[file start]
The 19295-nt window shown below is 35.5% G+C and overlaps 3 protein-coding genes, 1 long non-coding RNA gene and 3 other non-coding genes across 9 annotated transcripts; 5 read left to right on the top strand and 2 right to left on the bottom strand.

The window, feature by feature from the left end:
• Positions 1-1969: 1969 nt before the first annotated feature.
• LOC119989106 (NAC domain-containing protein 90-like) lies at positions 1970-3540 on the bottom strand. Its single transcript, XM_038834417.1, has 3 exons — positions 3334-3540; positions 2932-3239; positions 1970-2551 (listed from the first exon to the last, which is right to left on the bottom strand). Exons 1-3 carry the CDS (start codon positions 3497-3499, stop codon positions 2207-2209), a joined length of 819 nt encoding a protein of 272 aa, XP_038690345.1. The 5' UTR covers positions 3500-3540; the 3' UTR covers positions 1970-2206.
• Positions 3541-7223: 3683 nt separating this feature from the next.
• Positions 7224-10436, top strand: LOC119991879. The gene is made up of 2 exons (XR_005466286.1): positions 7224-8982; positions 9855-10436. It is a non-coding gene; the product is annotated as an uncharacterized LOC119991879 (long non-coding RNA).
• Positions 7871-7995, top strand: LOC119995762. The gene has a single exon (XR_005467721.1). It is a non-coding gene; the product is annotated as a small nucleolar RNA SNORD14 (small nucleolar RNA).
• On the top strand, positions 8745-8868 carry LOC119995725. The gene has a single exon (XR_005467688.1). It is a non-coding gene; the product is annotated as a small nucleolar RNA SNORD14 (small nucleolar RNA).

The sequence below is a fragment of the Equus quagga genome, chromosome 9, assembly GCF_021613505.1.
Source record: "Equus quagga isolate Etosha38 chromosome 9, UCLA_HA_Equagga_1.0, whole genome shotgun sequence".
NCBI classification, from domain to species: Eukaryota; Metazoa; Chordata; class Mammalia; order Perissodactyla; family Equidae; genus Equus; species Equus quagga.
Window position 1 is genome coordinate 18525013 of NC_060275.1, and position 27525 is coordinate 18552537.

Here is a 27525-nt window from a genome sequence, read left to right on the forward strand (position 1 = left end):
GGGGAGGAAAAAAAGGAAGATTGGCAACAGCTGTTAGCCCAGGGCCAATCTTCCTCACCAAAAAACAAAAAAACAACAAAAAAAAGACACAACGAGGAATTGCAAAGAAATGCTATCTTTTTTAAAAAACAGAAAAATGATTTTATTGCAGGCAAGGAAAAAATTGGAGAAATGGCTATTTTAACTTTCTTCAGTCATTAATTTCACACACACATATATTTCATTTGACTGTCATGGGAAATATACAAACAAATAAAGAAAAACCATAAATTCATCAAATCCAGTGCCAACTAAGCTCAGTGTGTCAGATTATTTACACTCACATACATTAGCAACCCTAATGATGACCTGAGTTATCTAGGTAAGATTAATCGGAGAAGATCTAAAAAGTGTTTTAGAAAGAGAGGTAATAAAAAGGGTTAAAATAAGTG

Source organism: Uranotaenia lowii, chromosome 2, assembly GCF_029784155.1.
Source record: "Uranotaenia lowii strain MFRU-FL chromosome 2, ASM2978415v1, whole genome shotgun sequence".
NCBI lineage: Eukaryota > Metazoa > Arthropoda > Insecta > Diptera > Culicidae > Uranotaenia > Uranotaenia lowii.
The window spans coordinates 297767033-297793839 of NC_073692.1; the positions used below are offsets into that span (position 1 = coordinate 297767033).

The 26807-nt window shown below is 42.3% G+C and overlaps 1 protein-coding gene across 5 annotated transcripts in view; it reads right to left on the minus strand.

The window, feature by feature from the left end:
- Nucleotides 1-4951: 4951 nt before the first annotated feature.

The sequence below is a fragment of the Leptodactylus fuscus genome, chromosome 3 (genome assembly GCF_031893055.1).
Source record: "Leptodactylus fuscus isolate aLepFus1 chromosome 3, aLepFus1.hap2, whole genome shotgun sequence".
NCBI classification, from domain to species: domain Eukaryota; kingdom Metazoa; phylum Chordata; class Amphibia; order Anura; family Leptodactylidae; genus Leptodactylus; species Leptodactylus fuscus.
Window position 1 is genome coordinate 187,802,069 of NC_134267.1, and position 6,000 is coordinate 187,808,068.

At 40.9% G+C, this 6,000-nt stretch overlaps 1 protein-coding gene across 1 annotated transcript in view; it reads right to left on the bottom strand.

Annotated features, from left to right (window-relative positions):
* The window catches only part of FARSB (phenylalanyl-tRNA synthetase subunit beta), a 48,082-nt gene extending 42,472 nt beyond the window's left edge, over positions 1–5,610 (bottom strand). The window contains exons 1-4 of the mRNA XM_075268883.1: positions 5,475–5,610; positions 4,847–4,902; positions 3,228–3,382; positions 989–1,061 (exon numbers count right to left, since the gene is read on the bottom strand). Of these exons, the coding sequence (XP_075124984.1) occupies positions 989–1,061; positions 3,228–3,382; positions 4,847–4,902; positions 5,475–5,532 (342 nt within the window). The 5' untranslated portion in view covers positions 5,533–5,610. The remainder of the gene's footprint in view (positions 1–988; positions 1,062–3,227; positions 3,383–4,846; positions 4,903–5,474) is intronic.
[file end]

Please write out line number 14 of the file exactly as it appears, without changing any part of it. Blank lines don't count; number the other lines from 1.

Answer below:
GGGGAGGAAAAAAAGGAAGATTGGCAACAGCTGTTAGCCCAGGGCCAATCTTCCTCACCAAAAAACAAAAAAACAACAAAAAAAAGACACAACGAGGAATTGCAAAGAAATGCTATCTTTTTTAAAAAACAGAAAAATGATTTTATTGCAGGCAAGGAAAAAATTGGAGAAATGGCTATTTTAACTTTCTTCAGTCATTAATTTCACACACACATATATTTCATTTGACTGTCATGGGAAATATACAAACAAATAAAGAAAAACCATAAATTCATCAAATCCAGTGCCAACTAAGCTCAGTGTGTCAGATTATTTACACTCACATACATTAGCAACCCTAATGATGACCTGAGTTATCTAGGTAAGATTAATCGGAGAAGATCTAAAAAGTGTTTTAGAAAGAGAGGTAATAAAAAGGGTTAAAATAAGTG